ORANGE COUNTY, Fla. (WOFL FOX 35 ORLANDO) -
The Florida House and Senate are again proposing big cuts to the Bright Futures College Scholarship program, once again, because fewer students will qualify. After spending $309 million last year on the program, this year the Florida House has just $266 million in its budget to provide Florida's top performing students with scholarships for in-state schools.
Rich Sloane, from the University of Central Florida College of Education, wonders what the long term impact will be.
"Raising standards is a good thing. You know, all ships rise with the tide. At the same time, we've got to understand that a lot of people won't be able to take advantage of opportunities that might otherwise be available to them."
The new standards will rise to a 1290 SAT score and/or a 29 on the ACT. Sloane bemoans the fact that the number of Bright Future scholarship winners is dropping so quickly in the state.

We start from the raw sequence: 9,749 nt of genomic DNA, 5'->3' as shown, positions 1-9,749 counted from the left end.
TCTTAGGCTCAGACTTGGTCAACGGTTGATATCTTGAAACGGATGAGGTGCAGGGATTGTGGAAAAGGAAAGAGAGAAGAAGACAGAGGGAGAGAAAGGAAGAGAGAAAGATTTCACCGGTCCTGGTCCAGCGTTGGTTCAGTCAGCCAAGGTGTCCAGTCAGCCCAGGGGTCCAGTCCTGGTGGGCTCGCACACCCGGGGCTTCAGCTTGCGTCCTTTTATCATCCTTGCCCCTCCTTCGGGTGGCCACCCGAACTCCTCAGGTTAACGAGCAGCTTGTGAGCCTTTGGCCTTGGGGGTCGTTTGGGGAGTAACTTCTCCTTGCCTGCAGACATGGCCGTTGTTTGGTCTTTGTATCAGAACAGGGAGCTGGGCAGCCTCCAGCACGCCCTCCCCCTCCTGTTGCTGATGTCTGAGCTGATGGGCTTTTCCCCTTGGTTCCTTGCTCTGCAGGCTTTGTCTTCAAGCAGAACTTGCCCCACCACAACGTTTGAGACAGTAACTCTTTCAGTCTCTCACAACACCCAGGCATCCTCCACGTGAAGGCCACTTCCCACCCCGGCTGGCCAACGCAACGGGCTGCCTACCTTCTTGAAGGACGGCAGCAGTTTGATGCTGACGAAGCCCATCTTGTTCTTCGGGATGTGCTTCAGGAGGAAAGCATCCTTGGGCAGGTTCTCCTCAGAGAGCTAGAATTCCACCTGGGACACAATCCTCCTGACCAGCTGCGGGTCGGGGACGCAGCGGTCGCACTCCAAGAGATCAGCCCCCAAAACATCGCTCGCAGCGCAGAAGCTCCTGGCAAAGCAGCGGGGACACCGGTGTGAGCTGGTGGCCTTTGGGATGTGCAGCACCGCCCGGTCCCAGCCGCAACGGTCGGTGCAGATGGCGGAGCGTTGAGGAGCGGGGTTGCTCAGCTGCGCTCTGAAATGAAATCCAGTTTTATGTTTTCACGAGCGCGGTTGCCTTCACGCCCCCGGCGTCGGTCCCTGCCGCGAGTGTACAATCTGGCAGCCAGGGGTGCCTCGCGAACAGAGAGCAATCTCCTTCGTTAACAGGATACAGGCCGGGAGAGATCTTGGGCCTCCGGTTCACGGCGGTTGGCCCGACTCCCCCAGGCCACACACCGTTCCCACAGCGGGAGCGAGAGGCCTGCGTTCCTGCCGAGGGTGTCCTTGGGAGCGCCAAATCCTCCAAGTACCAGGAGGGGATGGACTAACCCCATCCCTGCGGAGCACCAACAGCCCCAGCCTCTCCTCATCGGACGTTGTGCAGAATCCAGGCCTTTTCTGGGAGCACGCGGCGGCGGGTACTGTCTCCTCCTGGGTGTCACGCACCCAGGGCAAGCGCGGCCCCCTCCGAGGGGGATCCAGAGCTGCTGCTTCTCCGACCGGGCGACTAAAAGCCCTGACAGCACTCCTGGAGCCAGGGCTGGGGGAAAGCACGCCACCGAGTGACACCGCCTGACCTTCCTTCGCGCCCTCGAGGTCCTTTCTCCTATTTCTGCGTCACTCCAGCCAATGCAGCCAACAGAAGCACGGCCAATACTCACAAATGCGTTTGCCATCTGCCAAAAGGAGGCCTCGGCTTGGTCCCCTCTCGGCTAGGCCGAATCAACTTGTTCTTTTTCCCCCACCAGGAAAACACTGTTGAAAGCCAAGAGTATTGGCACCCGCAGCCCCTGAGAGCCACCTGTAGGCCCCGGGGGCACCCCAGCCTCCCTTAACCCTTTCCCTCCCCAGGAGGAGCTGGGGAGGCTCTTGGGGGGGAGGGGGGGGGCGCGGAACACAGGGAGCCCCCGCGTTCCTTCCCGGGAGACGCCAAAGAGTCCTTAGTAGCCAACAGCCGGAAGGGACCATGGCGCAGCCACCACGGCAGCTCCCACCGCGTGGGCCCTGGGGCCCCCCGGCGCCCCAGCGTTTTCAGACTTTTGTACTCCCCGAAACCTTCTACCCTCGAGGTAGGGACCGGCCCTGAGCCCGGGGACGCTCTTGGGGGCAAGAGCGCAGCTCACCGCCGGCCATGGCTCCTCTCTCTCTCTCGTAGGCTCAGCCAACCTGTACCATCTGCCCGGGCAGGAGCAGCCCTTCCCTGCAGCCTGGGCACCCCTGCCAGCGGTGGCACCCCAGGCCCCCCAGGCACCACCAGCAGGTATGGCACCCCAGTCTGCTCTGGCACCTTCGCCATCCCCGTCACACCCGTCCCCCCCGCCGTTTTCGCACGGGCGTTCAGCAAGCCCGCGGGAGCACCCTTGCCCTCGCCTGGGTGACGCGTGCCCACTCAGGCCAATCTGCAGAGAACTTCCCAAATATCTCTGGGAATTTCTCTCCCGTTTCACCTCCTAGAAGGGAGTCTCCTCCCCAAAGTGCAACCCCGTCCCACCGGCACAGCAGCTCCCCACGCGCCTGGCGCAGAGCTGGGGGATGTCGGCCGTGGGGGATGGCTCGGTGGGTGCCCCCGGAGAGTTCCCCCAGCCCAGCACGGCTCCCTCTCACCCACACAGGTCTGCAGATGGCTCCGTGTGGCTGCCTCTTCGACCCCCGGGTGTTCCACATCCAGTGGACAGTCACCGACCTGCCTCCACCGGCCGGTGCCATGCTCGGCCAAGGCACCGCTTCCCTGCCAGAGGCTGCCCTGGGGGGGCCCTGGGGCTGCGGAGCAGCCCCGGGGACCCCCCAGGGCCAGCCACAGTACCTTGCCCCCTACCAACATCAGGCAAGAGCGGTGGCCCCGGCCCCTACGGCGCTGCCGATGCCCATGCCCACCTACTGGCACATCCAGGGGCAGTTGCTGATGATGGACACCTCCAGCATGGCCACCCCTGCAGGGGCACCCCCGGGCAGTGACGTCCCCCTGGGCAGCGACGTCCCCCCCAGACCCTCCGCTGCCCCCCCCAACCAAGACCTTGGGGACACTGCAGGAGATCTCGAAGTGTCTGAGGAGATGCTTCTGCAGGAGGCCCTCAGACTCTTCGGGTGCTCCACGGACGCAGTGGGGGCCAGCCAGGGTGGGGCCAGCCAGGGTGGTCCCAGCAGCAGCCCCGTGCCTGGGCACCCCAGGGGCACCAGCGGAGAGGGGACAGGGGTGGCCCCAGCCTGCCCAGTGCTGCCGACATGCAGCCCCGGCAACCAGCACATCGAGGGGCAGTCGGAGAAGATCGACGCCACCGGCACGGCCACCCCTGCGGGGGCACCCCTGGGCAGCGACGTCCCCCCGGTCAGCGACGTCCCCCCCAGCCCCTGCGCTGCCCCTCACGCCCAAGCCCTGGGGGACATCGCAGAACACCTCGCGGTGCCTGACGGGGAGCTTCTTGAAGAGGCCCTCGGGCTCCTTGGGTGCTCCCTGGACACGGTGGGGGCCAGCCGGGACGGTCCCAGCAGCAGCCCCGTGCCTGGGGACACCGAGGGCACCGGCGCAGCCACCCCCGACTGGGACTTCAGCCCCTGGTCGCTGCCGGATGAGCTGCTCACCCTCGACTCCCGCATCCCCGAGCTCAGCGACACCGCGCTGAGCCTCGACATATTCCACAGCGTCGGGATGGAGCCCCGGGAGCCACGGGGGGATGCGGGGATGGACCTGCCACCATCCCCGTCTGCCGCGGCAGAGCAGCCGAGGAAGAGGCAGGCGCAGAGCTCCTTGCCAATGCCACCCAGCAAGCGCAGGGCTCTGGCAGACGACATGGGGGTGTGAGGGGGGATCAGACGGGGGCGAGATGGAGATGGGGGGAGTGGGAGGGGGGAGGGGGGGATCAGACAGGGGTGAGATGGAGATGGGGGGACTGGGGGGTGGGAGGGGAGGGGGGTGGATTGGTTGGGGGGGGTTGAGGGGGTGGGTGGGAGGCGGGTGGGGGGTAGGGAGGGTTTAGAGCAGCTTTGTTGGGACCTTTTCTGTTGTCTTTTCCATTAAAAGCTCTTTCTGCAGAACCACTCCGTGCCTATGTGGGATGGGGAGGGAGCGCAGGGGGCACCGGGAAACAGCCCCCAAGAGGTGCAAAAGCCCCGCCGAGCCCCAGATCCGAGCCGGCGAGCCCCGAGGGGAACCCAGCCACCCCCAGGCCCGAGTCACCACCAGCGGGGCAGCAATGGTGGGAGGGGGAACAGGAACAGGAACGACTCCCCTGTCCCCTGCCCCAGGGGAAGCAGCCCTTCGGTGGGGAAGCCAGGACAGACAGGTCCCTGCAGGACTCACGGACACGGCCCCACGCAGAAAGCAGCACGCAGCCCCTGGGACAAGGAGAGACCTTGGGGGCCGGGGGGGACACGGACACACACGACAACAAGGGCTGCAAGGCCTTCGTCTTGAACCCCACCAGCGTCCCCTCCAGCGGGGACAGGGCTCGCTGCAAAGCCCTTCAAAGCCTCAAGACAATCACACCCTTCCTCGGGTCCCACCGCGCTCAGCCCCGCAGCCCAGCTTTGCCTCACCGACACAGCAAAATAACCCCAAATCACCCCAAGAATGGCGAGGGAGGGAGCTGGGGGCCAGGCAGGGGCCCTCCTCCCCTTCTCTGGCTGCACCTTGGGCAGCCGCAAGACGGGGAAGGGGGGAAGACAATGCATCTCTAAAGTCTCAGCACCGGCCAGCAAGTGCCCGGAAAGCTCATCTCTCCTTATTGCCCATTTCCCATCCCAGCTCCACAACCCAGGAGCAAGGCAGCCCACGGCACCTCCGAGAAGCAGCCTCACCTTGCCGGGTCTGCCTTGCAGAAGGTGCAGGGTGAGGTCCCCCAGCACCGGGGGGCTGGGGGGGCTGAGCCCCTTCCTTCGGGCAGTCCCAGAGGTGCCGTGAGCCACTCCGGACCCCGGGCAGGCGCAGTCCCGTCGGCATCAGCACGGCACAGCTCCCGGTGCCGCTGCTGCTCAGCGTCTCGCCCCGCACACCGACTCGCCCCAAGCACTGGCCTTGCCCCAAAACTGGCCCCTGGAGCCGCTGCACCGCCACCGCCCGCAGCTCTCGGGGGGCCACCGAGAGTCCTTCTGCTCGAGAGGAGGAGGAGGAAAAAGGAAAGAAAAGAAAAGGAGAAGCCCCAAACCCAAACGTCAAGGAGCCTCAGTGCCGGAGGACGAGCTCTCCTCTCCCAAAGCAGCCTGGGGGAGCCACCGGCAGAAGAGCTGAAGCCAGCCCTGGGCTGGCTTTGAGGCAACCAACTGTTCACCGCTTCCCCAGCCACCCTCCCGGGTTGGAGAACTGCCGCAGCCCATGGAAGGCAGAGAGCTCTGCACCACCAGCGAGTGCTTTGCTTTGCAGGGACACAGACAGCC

"I think it is somewhat a shame that about half of number of students that were previously eligible for a Bright Futures Scholarship will not have that eligibility as move into the future."
One major benefit of Bright Futures has been keeping the best and brightest in the state of Florida. Sloane says one of the students at UCF for engineering was accepted at MIT and was trying to pick between the two schools.
"The deal maker really was Bright Futures because it was going to allow him to do two things, attend college and finish less or no debt, number one, and number it was going to allow him to stay in Florida."
One of the remedies could be means testing students. If their parents made too much money, they would not qualify for the scholarship. Sloane says it is an idea worth exploring.
"When I pay my income tax, because I am in a certain bracket I'm even paying a larger percentage than other people. I believe in that. I'm ready to do that."
Since Bright Futures has increased its testing standards, many minority students have suffered. Students in lower income areas have consistently scored lower on standardized testing than their counterparts that come from wealthier neighborhoods.